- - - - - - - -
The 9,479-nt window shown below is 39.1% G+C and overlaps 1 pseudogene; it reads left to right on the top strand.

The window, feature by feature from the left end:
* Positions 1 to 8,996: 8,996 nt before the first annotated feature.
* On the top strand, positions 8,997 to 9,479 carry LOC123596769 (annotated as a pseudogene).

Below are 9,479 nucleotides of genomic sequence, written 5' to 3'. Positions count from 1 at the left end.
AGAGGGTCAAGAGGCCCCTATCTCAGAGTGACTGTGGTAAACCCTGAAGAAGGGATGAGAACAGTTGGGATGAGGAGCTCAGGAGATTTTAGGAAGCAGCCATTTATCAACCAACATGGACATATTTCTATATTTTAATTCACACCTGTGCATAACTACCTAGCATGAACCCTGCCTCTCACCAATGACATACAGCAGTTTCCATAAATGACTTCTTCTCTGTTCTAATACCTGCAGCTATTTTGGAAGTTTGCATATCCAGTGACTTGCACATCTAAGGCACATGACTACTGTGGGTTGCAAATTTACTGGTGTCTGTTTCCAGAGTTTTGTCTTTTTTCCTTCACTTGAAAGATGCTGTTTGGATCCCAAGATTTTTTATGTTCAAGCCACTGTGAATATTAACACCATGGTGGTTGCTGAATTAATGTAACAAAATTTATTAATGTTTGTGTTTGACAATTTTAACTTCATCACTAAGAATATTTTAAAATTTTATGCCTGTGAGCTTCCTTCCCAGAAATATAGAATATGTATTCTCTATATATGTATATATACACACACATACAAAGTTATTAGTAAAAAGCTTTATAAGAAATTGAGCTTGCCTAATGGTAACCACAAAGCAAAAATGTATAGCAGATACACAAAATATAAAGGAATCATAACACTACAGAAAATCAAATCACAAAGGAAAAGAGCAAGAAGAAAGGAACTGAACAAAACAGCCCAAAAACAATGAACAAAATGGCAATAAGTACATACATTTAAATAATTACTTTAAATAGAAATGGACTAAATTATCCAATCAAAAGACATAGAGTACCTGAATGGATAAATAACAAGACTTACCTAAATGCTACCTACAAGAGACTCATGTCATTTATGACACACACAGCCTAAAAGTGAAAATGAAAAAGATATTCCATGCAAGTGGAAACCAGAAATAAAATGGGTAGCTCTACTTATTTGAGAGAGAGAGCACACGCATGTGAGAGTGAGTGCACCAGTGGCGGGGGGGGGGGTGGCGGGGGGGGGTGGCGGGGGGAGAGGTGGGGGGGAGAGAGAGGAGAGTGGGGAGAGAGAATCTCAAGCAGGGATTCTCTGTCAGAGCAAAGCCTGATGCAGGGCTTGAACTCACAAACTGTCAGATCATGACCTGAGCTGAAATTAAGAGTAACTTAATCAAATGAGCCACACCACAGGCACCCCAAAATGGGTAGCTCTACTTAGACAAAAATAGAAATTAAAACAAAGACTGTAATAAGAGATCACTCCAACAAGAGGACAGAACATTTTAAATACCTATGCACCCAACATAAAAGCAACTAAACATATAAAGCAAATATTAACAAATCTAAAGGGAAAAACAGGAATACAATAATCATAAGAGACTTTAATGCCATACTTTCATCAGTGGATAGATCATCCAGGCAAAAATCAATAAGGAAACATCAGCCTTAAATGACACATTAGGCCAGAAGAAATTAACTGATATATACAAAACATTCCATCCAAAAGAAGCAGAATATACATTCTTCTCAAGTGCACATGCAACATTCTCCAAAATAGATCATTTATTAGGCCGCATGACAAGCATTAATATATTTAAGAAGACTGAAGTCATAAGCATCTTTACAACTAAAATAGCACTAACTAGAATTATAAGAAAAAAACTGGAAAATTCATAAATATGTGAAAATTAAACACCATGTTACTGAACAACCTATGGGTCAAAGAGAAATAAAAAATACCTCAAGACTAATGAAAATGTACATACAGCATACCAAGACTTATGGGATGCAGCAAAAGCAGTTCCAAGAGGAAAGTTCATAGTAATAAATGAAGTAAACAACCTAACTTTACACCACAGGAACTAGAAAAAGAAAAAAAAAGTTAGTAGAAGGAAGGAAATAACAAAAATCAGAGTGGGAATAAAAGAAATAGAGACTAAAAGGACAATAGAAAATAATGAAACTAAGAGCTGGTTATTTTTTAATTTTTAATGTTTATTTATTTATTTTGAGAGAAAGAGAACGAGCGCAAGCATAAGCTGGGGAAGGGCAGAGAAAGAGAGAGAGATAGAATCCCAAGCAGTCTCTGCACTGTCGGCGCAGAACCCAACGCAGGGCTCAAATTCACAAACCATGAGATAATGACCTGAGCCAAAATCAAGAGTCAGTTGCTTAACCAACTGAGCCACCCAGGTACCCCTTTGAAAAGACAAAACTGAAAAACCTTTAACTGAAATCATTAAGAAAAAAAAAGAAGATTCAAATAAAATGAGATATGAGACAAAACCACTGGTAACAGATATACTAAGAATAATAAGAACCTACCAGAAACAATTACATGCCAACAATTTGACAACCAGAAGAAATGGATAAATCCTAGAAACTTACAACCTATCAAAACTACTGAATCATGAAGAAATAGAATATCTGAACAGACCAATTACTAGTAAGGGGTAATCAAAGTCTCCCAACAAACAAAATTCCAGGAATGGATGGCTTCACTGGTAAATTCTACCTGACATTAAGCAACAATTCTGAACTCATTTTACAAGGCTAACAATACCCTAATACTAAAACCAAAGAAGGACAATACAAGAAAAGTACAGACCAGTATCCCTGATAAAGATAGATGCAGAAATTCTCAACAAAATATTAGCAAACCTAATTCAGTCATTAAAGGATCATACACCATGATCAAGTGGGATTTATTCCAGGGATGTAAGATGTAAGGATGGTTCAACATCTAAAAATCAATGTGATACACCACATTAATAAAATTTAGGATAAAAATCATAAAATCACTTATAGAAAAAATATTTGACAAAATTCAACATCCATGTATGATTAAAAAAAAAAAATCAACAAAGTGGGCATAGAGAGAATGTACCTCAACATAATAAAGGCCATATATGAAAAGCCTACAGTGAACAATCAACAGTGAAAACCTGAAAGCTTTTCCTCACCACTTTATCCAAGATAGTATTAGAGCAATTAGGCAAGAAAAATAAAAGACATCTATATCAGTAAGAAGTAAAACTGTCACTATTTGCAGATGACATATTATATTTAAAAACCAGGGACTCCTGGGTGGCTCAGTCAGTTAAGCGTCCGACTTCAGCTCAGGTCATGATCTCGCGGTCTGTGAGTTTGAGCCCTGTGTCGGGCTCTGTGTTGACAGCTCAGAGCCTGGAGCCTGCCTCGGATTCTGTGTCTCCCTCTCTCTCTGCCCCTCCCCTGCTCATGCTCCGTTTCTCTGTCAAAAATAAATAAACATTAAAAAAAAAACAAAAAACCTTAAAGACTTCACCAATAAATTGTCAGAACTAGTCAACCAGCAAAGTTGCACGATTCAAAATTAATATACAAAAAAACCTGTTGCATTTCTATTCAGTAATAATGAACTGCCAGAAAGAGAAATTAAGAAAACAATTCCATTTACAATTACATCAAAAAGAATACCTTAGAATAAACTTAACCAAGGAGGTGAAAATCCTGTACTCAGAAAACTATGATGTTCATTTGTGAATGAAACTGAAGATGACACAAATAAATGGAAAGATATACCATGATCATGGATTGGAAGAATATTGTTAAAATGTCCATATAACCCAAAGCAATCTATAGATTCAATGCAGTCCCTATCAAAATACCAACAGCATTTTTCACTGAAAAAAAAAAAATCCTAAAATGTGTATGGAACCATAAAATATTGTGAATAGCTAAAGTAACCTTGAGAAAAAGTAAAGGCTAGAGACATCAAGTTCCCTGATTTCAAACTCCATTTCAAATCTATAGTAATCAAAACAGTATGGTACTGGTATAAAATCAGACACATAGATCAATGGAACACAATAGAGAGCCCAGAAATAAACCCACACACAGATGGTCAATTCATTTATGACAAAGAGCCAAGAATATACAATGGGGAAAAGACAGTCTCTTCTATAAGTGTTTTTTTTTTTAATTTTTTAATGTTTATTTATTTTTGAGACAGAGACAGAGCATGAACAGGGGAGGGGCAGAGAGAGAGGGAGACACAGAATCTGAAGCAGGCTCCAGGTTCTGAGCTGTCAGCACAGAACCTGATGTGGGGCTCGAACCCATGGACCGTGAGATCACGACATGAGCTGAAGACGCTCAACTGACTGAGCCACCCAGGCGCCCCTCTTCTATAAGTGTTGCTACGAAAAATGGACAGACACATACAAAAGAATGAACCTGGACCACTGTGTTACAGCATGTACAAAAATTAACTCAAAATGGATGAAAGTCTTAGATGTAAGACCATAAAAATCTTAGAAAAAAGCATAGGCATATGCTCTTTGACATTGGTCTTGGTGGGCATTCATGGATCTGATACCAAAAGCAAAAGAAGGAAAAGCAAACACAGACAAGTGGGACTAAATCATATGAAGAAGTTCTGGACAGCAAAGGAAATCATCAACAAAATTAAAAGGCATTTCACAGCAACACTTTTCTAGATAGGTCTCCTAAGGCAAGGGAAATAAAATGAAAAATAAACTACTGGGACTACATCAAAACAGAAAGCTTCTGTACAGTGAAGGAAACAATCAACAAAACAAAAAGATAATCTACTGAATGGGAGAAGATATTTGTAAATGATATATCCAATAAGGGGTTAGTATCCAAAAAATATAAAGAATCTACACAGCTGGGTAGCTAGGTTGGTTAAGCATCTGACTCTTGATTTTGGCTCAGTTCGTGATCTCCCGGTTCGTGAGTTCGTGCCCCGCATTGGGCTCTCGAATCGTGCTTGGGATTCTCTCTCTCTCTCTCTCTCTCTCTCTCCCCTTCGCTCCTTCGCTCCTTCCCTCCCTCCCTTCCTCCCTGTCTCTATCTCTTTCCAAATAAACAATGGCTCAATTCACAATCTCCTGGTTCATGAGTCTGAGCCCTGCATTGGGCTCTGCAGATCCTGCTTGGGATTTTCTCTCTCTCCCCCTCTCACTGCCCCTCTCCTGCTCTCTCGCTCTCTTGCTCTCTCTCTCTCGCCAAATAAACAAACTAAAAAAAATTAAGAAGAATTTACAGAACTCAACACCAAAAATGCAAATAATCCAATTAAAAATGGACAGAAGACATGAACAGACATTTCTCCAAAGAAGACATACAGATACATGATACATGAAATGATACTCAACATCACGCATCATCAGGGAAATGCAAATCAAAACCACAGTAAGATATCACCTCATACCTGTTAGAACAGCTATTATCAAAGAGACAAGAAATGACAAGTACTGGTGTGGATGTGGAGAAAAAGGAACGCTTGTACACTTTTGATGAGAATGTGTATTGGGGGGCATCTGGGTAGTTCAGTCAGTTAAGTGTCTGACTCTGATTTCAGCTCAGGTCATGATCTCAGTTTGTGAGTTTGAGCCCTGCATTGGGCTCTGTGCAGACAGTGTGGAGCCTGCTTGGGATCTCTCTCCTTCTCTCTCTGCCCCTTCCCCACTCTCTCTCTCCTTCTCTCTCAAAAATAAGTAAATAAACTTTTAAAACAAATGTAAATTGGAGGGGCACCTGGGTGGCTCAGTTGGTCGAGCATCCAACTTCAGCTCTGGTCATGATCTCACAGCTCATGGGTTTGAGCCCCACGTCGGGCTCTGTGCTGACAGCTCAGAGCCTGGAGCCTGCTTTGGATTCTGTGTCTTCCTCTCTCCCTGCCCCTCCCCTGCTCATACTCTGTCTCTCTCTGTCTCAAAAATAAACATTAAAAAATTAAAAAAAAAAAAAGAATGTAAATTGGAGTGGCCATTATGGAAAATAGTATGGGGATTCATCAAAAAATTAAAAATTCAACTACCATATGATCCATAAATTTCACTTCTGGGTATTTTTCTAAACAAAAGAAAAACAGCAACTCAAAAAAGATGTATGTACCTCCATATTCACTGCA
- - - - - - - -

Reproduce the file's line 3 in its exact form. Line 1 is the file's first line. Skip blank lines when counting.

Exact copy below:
* Positions 1 to 8,996: 8,996 nt before the first annotated feature.